Global Economy

Railroad CSX adding new freight route on Tuesday to avoid Port of Baltimore after bridge collapse

CSX train at Seagirt Marine Terminal, Port of Baltimore.

Baltimore Sun | Tribune News Service | Getty Images

CSX is starting a new dedicated freight rail service between Baltimore and New York for its clients on Tuesday to help mitigate the trade disruption as a result of the closure of the Port of Baltimore after the cargo vessel Dali collided with the Francis Scott Key Bridge leading to its collapse on March 26.

Baltimore-bound rail freight which was diverted to the Port of New York and New Jersey will use this new CSX service, the freight railroad tells CNBC. Freight destined for the Port of Baltimore as exports will also use this new service to get to the Port of New York. The amount of freight being moved on the new line is not being disclosed for now, a CSX spokeswoman said. CSX is currently in an earnings quiet period.

The railroad explained in an email to CNBC that strategic partnerships with steamship lines allow it to transport freight between New York and Baltimore, using its established international sales network.

The new service “will help to manage the traffic flow that would typically transit through the Port of Baltimore,” the CSX spokeswoman said in a statement to CNBC, though she stressed that the situation at the port is fluid. “While the timeline for resuming freight operations at the Port of Baltimore remains uncertain, we are in constant communication with our customers, providing timely updates on the status of their shipments. CSX is fully dedicated to meeting our customers’ transportation needs during this challenging period.”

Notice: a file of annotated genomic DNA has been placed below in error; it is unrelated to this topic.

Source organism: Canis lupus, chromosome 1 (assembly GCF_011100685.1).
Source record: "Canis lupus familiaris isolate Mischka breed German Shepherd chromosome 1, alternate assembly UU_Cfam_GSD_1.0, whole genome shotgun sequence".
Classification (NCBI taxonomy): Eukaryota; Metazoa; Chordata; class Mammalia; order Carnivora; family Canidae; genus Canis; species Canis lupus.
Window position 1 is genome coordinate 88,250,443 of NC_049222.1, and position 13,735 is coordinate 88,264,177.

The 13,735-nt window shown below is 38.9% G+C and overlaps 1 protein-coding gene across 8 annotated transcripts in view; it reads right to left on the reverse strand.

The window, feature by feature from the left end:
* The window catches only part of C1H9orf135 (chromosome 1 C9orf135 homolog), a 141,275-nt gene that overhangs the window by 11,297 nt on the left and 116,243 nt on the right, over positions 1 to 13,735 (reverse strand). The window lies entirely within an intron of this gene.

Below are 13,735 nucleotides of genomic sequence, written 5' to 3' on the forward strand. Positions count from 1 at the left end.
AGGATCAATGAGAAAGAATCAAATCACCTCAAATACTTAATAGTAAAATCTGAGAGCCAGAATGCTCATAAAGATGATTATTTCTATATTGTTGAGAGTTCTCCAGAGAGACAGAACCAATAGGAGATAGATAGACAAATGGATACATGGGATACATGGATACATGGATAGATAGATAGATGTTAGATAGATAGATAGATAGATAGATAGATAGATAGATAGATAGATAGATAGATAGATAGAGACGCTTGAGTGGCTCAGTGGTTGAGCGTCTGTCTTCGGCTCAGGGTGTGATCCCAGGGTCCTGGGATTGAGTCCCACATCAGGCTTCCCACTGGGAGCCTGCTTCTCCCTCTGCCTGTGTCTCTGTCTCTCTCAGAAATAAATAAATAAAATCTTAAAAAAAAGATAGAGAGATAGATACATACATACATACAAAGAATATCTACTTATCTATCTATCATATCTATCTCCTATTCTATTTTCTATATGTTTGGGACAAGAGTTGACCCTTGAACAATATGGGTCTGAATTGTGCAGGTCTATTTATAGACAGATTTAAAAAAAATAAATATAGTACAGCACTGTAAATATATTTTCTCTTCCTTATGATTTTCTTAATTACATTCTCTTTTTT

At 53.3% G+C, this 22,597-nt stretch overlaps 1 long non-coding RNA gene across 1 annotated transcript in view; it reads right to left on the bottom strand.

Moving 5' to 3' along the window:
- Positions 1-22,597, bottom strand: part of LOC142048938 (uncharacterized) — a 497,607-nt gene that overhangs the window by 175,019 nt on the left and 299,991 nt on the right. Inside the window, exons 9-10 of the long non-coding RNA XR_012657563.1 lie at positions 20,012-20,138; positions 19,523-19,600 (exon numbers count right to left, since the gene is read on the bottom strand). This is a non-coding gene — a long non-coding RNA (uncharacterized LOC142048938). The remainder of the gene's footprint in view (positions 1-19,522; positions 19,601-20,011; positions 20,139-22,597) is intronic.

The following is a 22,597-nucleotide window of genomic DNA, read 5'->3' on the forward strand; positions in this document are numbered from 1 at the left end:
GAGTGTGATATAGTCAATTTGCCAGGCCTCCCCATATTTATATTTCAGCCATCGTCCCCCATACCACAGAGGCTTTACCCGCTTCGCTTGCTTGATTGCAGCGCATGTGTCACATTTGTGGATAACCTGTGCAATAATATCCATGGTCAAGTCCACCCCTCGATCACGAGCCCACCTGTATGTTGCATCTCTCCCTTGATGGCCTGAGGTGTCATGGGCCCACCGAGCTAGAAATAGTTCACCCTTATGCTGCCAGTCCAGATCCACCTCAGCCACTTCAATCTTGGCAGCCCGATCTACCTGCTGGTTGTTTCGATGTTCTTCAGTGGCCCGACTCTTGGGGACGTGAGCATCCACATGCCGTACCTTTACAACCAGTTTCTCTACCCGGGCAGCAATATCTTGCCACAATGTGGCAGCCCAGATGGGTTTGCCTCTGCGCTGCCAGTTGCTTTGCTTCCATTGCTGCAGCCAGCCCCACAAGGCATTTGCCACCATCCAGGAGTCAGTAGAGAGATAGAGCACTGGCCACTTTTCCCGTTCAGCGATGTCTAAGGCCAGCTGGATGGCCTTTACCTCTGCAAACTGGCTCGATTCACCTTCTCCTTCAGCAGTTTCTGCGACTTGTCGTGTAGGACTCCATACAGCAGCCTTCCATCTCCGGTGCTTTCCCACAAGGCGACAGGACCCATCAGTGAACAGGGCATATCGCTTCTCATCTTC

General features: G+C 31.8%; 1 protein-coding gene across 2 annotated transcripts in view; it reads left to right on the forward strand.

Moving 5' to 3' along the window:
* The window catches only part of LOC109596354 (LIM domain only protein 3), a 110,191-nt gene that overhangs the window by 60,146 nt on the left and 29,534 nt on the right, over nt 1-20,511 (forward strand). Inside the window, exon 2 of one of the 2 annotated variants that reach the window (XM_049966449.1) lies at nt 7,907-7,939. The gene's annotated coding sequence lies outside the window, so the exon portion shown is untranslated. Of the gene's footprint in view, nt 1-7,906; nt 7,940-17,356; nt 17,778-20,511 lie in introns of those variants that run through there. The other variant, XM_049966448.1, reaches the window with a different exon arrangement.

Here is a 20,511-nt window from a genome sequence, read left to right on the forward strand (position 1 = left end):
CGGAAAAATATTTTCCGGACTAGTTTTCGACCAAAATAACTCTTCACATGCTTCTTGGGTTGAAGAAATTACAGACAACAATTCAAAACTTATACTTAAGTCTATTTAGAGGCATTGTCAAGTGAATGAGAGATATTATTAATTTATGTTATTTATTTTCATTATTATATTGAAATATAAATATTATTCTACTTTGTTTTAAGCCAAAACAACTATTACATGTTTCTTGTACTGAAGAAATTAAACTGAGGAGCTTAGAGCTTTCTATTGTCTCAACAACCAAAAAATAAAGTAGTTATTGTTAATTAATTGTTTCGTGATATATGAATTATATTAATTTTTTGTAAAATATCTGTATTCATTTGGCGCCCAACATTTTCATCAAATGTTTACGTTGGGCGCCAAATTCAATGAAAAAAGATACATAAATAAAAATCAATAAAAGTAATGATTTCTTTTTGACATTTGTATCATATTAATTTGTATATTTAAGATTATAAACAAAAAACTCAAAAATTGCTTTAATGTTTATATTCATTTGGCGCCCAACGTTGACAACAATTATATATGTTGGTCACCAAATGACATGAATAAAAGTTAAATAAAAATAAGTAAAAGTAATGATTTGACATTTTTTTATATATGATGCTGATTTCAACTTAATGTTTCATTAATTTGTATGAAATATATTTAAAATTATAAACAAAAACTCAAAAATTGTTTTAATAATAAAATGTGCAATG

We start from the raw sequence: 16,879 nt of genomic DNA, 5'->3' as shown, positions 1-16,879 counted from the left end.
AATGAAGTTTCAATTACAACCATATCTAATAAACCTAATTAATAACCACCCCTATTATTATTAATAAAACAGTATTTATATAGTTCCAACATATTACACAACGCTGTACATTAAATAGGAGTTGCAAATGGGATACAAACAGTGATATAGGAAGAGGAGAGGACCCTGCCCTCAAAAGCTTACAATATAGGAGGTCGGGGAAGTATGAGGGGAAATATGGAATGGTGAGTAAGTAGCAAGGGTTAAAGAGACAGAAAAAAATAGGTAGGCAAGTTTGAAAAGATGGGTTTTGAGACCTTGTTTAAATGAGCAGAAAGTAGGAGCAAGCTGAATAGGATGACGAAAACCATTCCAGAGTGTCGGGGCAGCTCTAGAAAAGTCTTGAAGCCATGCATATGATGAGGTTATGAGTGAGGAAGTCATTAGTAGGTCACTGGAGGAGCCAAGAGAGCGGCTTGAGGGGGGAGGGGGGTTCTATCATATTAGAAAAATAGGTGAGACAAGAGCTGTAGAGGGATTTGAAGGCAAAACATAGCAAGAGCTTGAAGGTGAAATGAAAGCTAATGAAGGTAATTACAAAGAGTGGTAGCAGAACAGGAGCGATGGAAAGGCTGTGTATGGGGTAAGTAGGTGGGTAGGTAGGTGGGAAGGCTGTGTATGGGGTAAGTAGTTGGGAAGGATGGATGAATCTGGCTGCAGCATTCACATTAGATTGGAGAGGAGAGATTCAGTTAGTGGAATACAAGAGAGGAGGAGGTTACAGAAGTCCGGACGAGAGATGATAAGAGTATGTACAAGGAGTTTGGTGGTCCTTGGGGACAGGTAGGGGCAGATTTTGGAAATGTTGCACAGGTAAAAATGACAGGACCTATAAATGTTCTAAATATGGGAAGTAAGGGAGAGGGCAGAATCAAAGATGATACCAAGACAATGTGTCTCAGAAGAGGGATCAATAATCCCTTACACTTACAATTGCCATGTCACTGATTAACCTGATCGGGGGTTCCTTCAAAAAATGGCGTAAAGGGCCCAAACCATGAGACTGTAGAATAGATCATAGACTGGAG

MSC, the world’s largest ocean carrier, told shipping clients last week “passage to and from Baltimore is at this time impossible and will not be reestablished for several weeks if not months.”

More about Baltimore’s Francis Scott Key Bridge collapse

Several major ocean carriers have told their shipping clients that once cargo reaches diversion ports, it will be the responsibility of the individual customers to make transportation arrangements.

In addition to rail service for the Baltimore freight that is being diverted on current vessels and now going to the Port of New York/ New Jersey, there are 10 vessels not counting the Dali that are stuck at the Port of Baltimore — including three bulk carriers, one vehicle carrier, three logistics naval vessels, two general cargo ships and one oil chemical tanker — which may ultimately need alternative freight options, including rail.

“The system is adjusting now and it is signaling it will last a while,” said Aaron Roth, retired Coast Guard captain and Chertoff Group principal. “The magnitude of the event is still being assessed.”

Everybody is 'anxious' to get Baltimore port back up and running, says OL USA's Alan Baer


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